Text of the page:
I am in the middle of preparing my Sermon for Sunday. Friday’s always come too quickly in some ways. I still have not learned discipline to the extent that I faithfully work on my sermons as I should throughout the week. Meetings, phone calls, visitation, hospital visits, blogging, email, and all sorts of things seem to steal little bits of my time until I find myself on Friday morning with lots of unorganized thoughts and research, but no sermon…yet.
I have come to love the process of preparing sermons. It can be miserable, convicting, gut-wrenching, and terribly difficult. The hard part seems to be, for me, the patience of simply listening and desiring every so desperately to be spoken to by God and by the text. This becomes hard when there are pending meetings, the phone is ringing, emails keep coming, and people keep stopping by the office. All of these are wonderful and good and necessary, but they are enemies of reflection and contemplation.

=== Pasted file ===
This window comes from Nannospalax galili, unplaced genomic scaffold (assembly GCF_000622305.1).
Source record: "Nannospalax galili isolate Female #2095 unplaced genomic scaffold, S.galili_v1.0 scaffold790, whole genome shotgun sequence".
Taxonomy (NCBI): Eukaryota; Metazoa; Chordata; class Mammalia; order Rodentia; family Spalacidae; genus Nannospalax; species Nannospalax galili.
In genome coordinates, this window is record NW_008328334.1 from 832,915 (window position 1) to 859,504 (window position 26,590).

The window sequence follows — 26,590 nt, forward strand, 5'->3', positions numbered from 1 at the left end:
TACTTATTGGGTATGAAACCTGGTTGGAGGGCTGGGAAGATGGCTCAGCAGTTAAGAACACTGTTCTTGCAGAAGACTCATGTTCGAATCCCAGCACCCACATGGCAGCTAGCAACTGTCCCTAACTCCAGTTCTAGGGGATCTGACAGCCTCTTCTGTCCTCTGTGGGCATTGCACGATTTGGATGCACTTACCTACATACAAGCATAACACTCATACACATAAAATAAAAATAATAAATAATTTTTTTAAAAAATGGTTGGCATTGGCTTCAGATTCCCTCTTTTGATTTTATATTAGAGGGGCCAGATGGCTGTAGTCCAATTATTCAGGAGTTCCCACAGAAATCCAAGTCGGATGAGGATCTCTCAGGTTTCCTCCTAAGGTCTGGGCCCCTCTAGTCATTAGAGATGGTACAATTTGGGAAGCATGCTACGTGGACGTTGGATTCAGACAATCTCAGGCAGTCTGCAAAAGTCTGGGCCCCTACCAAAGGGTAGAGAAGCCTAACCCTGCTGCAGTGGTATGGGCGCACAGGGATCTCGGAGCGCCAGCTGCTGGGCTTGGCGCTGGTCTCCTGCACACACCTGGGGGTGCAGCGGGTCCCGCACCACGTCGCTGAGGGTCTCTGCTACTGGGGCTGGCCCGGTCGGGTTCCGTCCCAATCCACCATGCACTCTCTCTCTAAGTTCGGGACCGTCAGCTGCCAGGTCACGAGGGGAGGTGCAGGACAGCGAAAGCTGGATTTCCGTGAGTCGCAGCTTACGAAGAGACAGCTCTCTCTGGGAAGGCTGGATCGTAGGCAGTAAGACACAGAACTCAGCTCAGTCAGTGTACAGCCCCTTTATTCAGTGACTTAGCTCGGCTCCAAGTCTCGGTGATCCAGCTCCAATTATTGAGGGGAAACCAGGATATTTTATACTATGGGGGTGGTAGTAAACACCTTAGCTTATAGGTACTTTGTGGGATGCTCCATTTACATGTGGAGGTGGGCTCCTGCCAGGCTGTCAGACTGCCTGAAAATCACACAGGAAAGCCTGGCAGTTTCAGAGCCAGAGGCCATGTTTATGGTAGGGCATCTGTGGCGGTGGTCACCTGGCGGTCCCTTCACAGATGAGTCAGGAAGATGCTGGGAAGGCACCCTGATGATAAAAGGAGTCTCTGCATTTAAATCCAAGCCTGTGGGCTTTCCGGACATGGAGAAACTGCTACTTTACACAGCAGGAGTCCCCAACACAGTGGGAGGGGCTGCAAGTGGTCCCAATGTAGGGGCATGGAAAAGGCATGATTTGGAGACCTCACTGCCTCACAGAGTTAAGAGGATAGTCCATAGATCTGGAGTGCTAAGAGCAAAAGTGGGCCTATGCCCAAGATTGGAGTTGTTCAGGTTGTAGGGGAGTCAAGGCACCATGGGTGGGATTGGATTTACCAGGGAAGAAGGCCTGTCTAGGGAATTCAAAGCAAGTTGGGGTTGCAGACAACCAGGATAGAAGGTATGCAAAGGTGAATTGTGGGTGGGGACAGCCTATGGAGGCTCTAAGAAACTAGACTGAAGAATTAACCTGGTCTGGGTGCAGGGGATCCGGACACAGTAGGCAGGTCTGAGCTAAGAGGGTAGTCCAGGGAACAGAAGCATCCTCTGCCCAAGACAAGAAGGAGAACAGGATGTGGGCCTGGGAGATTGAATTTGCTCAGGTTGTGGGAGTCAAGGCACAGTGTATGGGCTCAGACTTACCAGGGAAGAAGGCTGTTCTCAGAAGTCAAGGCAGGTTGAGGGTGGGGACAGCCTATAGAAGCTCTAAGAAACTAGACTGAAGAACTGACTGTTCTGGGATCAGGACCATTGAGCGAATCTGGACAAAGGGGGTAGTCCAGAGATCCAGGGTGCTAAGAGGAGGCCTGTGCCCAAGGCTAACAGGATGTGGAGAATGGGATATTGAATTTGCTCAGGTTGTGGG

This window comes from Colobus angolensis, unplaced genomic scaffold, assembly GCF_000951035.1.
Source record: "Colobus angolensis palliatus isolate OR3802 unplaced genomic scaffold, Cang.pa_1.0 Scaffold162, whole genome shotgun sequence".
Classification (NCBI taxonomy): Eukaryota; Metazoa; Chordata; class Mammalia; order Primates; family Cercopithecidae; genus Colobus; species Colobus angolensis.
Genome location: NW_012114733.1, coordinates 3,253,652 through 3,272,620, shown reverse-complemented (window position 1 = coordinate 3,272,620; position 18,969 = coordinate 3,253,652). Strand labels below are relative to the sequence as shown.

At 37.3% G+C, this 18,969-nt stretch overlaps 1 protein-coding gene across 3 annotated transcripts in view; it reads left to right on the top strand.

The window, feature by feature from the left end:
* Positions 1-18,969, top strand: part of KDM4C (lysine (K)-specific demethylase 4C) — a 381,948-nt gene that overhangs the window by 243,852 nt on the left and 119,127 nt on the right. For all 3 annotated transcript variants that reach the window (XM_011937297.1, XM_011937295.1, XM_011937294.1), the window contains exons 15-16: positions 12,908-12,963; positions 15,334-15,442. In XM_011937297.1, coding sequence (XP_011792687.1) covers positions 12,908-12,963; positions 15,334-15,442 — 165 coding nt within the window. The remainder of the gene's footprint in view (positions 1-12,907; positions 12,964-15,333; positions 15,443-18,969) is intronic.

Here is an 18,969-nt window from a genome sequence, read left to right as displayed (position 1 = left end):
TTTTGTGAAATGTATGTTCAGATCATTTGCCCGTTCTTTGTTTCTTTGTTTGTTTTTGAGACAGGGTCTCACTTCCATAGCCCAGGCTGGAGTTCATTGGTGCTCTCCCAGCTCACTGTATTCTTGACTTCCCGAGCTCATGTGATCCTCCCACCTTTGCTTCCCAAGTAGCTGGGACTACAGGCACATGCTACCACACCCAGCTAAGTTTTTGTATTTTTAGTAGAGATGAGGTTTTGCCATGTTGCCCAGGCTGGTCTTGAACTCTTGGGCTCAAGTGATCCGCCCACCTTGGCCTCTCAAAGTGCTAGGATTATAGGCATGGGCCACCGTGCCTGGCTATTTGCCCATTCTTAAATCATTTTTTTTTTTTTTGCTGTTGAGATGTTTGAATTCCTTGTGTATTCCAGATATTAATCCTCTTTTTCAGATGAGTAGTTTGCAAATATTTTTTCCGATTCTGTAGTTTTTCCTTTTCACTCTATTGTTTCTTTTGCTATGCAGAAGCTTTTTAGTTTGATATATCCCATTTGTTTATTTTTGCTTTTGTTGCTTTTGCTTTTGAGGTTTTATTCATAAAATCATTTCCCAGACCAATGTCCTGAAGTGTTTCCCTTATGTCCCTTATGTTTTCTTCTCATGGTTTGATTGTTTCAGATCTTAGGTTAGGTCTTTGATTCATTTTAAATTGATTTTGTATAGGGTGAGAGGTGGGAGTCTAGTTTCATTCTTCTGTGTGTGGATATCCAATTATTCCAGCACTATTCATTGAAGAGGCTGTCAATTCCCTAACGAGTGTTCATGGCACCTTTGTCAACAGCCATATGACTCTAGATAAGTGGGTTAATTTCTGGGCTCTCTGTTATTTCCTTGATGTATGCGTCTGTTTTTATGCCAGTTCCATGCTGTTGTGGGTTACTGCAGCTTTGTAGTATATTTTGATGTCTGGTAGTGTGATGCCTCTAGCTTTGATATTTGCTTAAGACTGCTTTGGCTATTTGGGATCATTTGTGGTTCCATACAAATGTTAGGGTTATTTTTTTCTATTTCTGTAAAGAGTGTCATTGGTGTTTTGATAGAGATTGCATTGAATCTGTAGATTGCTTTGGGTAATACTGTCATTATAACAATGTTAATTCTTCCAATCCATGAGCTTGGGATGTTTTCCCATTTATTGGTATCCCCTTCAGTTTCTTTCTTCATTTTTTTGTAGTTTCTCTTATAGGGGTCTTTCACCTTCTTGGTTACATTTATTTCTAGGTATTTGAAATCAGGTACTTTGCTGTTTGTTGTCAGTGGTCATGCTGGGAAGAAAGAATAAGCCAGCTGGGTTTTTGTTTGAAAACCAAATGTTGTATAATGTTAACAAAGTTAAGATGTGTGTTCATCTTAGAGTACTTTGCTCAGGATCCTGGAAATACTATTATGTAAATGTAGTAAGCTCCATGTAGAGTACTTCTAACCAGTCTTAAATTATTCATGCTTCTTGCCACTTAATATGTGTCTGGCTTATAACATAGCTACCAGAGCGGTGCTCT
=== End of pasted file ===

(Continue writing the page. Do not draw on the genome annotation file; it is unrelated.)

The beautiful part of the preparation is when you are stuck. Maybe your heart sings what it wants to proclaim but your wordy translation doesn’t do it justice. Maybe you just can’t think of what words to write next or what point needs to be made and can’t translate the song in your heart. And you sit and you struggle and you become frustrated and suddenly…your brain patterns change, the Holy Spirit graciously stirs, and somehow the words come. In these moments, truly, one feels the weight of the responsibility and also the airy grace of the call to preach and proclaim God’s word.
So this morning I look at my notes and my research and my brainstormed thoughts, and my heart sings the underlying truth that resides in Luke 15:1-10 and I struggle to translate its song. Agonizingly I attempt to piece together the puzzle of God’s message. I work in hope and anticipation of that moment this afternoon when God might powerfully speak and the song becomes clear and the pieces fit.
I guess much of our lives are like this. Much of God’s movement in our lives parallels this. I daresay we all love God much more than we actually obey. I daresay we all want to do God’s will far more often than we actually do. I daresay we all have this song playing in our heart and are struggling with translating it. Our families, our careers, our friends, our hobbies and countless other good things all combine to cloud our vision. Here’s looking with anticipation and hope for all of us for those moments when the song becomes clear and we translate it well.